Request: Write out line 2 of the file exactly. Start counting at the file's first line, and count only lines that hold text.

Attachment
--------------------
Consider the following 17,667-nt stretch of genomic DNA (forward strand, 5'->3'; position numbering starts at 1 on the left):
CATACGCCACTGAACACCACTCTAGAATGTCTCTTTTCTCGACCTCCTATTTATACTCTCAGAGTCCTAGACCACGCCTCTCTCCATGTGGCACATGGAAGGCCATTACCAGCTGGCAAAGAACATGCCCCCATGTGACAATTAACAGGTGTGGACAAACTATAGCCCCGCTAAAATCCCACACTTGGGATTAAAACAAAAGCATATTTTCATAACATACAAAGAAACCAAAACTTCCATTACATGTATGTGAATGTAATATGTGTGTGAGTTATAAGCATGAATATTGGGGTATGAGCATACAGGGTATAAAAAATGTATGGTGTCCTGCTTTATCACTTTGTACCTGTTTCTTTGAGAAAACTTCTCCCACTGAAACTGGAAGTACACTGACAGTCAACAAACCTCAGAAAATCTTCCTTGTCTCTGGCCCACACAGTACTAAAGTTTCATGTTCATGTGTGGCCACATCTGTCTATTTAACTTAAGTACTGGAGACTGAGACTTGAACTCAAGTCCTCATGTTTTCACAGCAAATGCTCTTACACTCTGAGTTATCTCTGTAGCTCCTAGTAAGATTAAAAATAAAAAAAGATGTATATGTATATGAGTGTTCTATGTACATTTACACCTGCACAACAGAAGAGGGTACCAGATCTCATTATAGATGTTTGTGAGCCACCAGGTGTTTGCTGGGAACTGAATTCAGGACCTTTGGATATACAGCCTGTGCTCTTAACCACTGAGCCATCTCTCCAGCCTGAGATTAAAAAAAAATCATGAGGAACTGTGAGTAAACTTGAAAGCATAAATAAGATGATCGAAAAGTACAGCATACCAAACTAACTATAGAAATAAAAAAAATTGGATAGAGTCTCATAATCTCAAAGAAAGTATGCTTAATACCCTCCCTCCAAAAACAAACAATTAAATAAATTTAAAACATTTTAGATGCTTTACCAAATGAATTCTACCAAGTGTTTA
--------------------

CATACGCCACTGAACACCACTCTAGAATGTCTCTTTTCTCGACCTCCTATTTATACTCTCAGAGTCCTAGACCACGCCTCTCTCCATGTGGCACATGGAAGGCCATTACCAGCTGGCAAAGAACATGCCCCCATGTGACAATTAACAGGTGTGGACAAACTATAGCCCCGCTAAAATCCCACACTTGGGATTAAAACAAAAGCATATTTTCATAACATACAAAGAAACCAAAACTTCCATTACATGTATGTGAATGTAATATGTGTGTGAGTTATAAGCATGAATATTGGGGTATGAGCATACAGGGTATAAAAAATGTATGGTGTCCTGCTTTATCACTTTGTACCTGTTTCTTTGAGAAAACTTCTCCCACTGAAACTGGAAGTACACTGACAGTCAACAAACCTCAGAAAATCTTCCTTGTCTCTGGCCCACACAGTACTAAAGTTTCATGTTCATGTGTGGCCACATCTGTCTATTTAACTTAAGTACTGGAGACTGAGACTTGAACTCAAGTCCTCATGTTTTCACAGCAAATGCTCTTACACTCTGAGTTATCTCTGTAGCTCCTAGTAAGATTAAAAATAAAAAAAGATGTATATGTATATGAGTGTTCTATGTACATTTACACCTGCACAACAGAAGAGGGTACCAGATCTCATTATAGATGTTTGTGAGCCACCAGGTGTTTGCTGGGAACTGAATTCAGGACCTTTGGATATACAGCCTGTGCTCTTAACCACTGAGCCATCTCTCCAGCCTGAGATTAAAAAAAAATCATGAGGAACTGTGAGTAAACTTGAAAGCATAAATAAGATGATCGAAAAGTACAGCATACCAAACTAACTATAGAAATAAAAAAAATTGGATAGAGTCTCATAATCTCAAAGAAAGTATGCTTAATACCCTCCCTCCAAAAACAAACAATTAAATAAATTTAAAACATTTTAGATGCTTTACCAAATGAATTCTACCAAGTGTTTA